The measure is limited to petroleum companies with exploration costs that are not in a tax paying position. ESA points out that in a net income tax system, a company in a tax paying position can deduct costs from revenues when calculating the tax base. A company not in a tax paying position cannot deduct costs. Hence, other tax accounting techniques such as loss carry forward are made available. ESA states that establishing a generally applicable loss carry forward rule that applies to all companies that are not in a tax paying position does not mean that companies in a tax paying position are discriminated against. ESA also states that this is a tax measure of a purely technical natuture, and therefore does not constitute state aid as long as it is applied without distinction.
ESA also concludes that the annual tax refund does not, by itself, discriminate against companies in a tax paying position. Companies in a tax paying position can deduct the same costs from revenues. Due to the absence of a net loss, the possibility of carrying losses forward is moot for companies in this situation.
The purpose of the annual cash refund is to introduce a cash flow tax element to the petroleum tax in order to achieve equal and neutral tax treatment to of all petroleum companies. It is therefore natural that the cash refund is only applicable to companies not in a tax paying position.
ESA concludes that the companies in a tax paying position are in a different factual and legal situation as they have taxable revenues and the costs, including exploration costs, are already taken into account in the tax assessment by being deducted from the revenues.
Second, ESA assesses whether the measure differentiates between petroleum companies that have exploration costs, but are not in a tax paying position, and petroleum companies which are also not in a tax paying position, but have costs from other phases of extraction (development, production and closure). ESA considers that since exploration is an integral part of petroleum extraction and must be carried out under any production license if production is to occur, the measure does not have the effect of conferring an advantage on certain petroleum companies over others, even if it is limited to the exploration phase.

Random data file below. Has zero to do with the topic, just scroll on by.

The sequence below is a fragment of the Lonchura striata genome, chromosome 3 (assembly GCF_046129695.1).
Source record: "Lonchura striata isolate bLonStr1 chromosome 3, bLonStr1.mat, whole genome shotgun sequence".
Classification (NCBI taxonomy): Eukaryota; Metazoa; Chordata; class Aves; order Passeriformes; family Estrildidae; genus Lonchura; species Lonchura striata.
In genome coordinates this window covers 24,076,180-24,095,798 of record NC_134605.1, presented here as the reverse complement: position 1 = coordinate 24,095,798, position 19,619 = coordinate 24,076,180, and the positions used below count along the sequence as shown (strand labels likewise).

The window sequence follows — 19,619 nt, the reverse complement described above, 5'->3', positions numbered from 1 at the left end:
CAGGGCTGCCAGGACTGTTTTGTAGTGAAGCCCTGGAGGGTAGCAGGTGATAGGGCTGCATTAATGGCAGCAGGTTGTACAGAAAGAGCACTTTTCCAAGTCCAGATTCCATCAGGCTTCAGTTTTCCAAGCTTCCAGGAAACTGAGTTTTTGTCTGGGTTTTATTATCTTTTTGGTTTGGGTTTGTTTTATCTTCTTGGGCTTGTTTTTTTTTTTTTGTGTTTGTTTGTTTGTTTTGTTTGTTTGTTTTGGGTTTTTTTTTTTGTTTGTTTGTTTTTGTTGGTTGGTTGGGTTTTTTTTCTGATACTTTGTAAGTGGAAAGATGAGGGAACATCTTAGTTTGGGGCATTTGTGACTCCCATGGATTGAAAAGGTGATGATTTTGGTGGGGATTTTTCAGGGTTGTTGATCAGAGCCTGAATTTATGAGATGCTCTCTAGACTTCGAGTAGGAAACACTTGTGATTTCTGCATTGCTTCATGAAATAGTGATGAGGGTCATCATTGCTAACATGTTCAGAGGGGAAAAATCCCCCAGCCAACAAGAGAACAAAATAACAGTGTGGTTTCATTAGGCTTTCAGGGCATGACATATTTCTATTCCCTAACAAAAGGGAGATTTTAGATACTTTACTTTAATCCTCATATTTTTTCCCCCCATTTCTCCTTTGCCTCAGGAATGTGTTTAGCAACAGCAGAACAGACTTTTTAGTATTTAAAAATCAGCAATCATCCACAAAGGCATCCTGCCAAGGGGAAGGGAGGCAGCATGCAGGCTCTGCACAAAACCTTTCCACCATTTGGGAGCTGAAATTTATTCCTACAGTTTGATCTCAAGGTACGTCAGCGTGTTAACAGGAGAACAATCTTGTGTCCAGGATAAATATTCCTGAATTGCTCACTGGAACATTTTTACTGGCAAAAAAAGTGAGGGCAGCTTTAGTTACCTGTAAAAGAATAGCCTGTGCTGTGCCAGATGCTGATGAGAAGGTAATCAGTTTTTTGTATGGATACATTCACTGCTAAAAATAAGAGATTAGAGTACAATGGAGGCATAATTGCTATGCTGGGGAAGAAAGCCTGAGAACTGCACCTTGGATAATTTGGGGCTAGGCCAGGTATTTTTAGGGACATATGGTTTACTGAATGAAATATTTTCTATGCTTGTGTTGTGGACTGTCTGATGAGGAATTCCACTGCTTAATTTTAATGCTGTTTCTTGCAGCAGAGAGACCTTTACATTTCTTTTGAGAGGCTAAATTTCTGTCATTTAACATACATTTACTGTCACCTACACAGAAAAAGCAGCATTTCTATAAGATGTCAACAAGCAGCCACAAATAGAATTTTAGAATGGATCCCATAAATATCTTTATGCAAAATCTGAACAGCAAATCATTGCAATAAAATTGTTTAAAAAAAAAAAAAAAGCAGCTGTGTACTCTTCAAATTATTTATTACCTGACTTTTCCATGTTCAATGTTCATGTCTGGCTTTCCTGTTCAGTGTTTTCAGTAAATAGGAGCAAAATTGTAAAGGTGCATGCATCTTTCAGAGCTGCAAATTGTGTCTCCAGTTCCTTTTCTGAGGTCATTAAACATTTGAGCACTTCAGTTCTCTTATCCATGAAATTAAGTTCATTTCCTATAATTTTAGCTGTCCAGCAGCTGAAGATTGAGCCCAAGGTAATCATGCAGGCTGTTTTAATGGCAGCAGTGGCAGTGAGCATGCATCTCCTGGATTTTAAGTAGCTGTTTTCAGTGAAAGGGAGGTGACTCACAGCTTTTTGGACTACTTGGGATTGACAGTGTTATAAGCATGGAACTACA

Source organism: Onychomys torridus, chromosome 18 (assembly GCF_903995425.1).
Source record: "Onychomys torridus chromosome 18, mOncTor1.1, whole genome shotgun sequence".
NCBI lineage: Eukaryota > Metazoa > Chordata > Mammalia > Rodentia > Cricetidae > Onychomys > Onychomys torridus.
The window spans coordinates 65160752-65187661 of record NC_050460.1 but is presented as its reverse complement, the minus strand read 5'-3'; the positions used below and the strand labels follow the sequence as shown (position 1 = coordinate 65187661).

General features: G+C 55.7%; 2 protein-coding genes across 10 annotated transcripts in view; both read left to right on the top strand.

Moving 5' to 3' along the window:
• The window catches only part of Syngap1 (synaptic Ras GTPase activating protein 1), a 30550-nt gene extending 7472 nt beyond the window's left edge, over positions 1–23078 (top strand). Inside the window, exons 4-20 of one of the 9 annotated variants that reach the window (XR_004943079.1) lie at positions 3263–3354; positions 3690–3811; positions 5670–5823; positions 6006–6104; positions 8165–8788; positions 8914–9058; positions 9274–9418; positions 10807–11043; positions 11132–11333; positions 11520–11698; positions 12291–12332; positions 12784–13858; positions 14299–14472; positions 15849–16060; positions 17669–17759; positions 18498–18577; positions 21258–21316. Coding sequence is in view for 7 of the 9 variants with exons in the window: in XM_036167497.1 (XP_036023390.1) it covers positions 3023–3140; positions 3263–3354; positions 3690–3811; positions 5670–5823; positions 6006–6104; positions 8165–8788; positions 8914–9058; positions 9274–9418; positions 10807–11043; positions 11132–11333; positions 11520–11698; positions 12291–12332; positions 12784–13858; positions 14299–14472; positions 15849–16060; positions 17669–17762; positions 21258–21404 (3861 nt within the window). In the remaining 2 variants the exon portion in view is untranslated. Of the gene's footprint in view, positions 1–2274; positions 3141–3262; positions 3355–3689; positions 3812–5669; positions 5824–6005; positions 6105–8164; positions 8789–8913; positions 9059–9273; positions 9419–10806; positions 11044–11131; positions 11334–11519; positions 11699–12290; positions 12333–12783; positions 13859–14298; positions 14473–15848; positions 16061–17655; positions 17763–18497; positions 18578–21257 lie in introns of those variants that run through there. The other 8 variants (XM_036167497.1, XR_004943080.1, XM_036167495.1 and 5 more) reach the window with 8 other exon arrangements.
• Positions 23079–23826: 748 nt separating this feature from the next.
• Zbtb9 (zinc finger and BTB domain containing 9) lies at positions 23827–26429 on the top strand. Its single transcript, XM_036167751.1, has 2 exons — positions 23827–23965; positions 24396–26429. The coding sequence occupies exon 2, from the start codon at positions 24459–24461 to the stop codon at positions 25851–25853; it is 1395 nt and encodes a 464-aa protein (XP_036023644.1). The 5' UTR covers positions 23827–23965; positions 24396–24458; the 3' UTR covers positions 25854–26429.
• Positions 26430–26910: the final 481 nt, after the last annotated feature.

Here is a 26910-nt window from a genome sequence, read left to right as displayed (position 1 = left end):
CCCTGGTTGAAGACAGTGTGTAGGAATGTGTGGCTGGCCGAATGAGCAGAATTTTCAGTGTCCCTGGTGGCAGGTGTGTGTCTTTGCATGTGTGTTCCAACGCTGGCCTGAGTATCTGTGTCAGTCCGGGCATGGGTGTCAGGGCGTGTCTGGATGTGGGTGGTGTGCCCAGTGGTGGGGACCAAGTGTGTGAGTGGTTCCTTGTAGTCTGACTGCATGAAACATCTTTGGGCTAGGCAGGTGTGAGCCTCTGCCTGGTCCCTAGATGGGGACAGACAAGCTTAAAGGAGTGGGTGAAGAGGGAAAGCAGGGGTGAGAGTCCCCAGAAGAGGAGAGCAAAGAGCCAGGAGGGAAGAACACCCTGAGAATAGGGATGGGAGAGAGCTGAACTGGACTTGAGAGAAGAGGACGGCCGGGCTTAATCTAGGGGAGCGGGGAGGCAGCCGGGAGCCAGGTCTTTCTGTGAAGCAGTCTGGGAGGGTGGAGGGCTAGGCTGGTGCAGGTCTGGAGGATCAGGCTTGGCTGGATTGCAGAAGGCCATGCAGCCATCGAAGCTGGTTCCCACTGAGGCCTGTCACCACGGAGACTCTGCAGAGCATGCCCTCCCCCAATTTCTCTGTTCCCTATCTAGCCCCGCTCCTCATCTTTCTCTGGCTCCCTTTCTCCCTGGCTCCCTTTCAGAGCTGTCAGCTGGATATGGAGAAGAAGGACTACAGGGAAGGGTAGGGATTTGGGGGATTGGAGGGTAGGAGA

ESA thus concludes that the refund scheme is not selective.
As ESA concluded that the measure is not selective, there was no need to carry out the third step of the analysis, which would have been to assess whether the reimbursement rule, including the two conditions for the application of it (tax loss position and exploration cost) could be justified by the nature or general scheme of the tax system. ESA states however, that if the measure was selective, it would have been justified by the nature and general scheme of the reference system. As mentioned, the Norwegian authorities are free to decide on the economic policy which they consider most appropriate and, in particular, to spread the tax burden as they see fit across the various factors of production. Tax neutrality is an objective inherent in the petroleum tax system. Therefore the measure would be justified as it seeks to establish tax neutrality, and stems from the nature and general scheme of the system.
ESA consequently concluded that the scheme does not constitute state aid and will therefore not open a formal procedure.
We note that ESA has previously asked questions related to the possibility for a company that has losses carried forward when its exploration activities are terminated, to sell or transfer these losses to another company, or alternatively receive a cash refund. This possibility is not explicitly assessed by ESA in the decision. In our opinion there is no reason for ESA to reach a different conclusion on this, than for the possibility to receive a cash refund or to carry forward.
Bellona may bring this decision before the EFTA court, and apply for annulment of the decision within two months from its announcement. This is however provided that Bellona is deemed to have legal standing, which is uncertain.